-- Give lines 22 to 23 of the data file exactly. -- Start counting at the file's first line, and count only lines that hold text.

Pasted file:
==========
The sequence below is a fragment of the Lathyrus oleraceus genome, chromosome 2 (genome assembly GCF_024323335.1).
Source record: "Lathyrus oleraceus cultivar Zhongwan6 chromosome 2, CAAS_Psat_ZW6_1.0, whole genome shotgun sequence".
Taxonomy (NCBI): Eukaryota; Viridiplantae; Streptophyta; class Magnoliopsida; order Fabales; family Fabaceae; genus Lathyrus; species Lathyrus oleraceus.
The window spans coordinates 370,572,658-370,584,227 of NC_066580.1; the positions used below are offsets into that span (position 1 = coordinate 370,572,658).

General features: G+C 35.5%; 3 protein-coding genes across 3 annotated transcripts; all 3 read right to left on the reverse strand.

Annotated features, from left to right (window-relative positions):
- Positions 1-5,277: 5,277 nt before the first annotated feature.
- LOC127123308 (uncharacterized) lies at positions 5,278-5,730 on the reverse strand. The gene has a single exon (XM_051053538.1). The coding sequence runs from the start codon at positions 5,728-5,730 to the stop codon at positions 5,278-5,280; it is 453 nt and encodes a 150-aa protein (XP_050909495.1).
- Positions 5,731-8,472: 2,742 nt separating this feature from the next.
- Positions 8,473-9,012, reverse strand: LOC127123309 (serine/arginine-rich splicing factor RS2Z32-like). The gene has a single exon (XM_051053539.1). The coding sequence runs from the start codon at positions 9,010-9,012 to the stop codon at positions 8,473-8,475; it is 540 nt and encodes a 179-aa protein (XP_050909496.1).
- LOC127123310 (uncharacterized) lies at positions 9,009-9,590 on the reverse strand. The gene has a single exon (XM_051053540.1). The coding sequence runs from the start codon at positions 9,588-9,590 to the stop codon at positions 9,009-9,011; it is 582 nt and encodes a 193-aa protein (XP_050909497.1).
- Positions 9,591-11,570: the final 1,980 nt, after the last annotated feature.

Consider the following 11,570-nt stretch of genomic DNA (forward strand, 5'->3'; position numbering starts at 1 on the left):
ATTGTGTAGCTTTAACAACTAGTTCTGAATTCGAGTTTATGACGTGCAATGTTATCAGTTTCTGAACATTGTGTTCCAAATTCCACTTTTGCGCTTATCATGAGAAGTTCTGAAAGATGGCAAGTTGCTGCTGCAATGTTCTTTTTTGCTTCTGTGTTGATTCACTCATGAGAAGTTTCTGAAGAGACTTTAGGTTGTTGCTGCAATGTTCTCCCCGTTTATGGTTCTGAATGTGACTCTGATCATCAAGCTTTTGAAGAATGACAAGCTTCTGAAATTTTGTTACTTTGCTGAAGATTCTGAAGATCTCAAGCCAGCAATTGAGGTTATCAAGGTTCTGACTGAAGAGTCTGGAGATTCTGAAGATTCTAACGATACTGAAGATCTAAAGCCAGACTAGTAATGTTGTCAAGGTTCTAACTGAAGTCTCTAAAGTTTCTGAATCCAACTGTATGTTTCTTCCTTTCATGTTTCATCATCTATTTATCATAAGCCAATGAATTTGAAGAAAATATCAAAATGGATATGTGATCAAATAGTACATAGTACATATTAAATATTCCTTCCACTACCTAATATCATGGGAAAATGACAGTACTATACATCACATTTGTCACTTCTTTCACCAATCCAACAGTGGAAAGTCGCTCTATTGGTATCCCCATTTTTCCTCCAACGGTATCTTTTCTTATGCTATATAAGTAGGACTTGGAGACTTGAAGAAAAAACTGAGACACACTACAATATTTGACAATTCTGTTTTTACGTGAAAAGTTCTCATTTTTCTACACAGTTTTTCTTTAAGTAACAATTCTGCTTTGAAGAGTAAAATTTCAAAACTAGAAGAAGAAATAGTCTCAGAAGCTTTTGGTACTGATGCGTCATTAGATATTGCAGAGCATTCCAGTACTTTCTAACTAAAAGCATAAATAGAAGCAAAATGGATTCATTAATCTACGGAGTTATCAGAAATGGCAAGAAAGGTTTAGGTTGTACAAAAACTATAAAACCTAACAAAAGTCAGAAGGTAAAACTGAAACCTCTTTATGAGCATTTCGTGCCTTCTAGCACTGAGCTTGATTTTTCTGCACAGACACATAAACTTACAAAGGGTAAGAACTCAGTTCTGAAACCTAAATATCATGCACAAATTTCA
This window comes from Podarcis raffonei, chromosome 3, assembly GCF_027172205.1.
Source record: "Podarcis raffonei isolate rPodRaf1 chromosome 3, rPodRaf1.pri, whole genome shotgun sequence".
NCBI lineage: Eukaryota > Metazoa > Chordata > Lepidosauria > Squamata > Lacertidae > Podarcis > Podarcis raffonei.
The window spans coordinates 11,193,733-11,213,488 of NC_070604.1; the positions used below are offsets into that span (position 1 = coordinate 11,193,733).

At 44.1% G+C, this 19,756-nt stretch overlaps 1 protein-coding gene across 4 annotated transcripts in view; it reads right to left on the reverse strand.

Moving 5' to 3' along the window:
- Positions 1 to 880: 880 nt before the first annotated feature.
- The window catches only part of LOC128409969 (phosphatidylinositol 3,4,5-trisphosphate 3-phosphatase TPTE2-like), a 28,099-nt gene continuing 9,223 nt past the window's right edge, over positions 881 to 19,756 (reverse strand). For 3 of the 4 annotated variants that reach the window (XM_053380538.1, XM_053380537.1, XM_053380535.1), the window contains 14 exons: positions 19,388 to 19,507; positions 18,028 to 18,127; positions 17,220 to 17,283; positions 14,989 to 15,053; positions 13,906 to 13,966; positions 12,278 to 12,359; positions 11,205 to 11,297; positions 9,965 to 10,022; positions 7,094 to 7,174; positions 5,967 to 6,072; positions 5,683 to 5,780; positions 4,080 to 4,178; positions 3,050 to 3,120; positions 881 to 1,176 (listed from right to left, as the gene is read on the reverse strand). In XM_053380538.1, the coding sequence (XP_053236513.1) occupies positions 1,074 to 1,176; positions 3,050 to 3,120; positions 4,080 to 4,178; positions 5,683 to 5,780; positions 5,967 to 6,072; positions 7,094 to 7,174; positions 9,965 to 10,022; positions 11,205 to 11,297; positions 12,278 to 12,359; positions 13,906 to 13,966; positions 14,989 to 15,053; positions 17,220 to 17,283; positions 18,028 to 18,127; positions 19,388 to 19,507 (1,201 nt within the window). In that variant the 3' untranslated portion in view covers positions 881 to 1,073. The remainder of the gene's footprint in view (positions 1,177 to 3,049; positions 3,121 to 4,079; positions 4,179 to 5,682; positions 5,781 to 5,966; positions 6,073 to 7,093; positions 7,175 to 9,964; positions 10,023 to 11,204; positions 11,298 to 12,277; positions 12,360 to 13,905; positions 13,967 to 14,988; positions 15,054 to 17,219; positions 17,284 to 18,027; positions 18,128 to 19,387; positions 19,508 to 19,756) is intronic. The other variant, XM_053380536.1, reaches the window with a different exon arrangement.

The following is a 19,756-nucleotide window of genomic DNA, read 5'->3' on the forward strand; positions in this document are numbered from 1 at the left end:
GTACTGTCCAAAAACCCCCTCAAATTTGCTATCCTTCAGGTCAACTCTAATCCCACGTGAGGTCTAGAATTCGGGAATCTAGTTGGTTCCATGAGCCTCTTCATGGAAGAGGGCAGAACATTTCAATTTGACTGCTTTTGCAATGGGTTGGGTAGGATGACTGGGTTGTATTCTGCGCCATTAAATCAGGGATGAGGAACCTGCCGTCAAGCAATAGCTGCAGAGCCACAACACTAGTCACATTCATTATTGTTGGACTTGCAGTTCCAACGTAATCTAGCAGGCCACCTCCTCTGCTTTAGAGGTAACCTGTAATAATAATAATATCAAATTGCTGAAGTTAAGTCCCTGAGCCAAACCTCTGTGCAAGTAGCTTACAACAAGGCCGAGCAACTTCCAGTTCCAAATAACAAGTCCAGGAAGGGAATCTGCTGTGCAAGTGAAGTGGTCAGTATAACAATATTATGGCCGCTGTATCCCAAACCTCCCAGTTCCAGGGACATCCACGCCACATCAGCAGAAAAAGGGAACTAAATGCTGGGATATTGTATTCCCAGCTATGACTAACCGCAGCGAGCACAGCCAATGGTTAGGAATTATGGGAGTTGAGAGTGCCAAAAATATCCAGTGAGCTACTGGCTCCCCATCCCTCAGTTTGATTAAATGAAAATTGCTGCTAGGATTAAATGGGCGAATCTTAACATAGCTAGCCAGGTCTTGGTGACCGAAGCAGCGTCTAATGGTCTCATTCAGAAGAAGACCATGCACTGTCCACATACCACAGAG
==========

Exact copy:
- The window catches only part of LOC128409969 (phosphatidylinositol 3,4,5-trisphosphate 3-phosphatase TPTE2-like), a 28,099-nt gene continuing 9,223 nt past the window's right edge, over positions 881 to 19,756 (reverse strand). For 3 of the 4 annotated variants that reach the window (XM_053380538.1, XM_053380537.1, XM_053380535.1), the window contains 14 exons: positions 19,388 to 19,507; positions 18,028 to 18,127; positions 17,220 to 17,283; positions 14,989 to 15,053; positions 13,906 to 13,966; positions 12,278 to 12,359; positions 11,205 to 11,297; positions 9,965 to 10,022; positions 7,094 to 7,174; positions 5,967 to 6,072; positions 5,683 to 5,780; positions 4,080 to 4,178; positions 3,050 to 3,120; positions 881 to 1,176 (listed from right to left, as the gene is read on the reverse strand). In XM_053380538.1, the coding sequence (XP_053236513.1) occupies positions 1,074 to 1,176; positions 3,050 to 3,120; positions 4,080 to 4,178; positions 5,683 to 5,780; positions 5,967 to 6,072; positions 7,094 to 7,174; positions 9,965 to 10,022; positions 11,205 to 11,297; positions 12,278 to 12,359; positions 13,906 to 13,966; positions 14,989 to 15,053; positions 17,220 to 17,283; positions 18,028 to 18,127; positions 19,388 to 19,507 (1,201 nt within the window). In that variant the 3' untranslated portion in view covers positions 881 to 1,073. The remainder of the gene's footprint in view (positions 1,177 to 3,049; positions 3,121 to 4,079; positions 4,179 to 5,682; positions 5,781 to 5,966; positions 6,073 to 7,093; positions 7,175 to 9,964; positions 10,023 to 11,204; positions 11,298 to 12,277; positions 12,360 to 13,905; positions 13,967 to 14,988; positions 15,054 to 17,219; positions 17,284 to 18,027; positions 18,128 to 19,387; positions 19,508 to 19,756) is intronic. The other variant, XM_053380536.1, reaches the window with a different exon arrangement.

The following is a 19,756-nucleotide window of genomic DNA, read 5'->3' on the forward strand; positions in this document are numbered from 1 at the left end: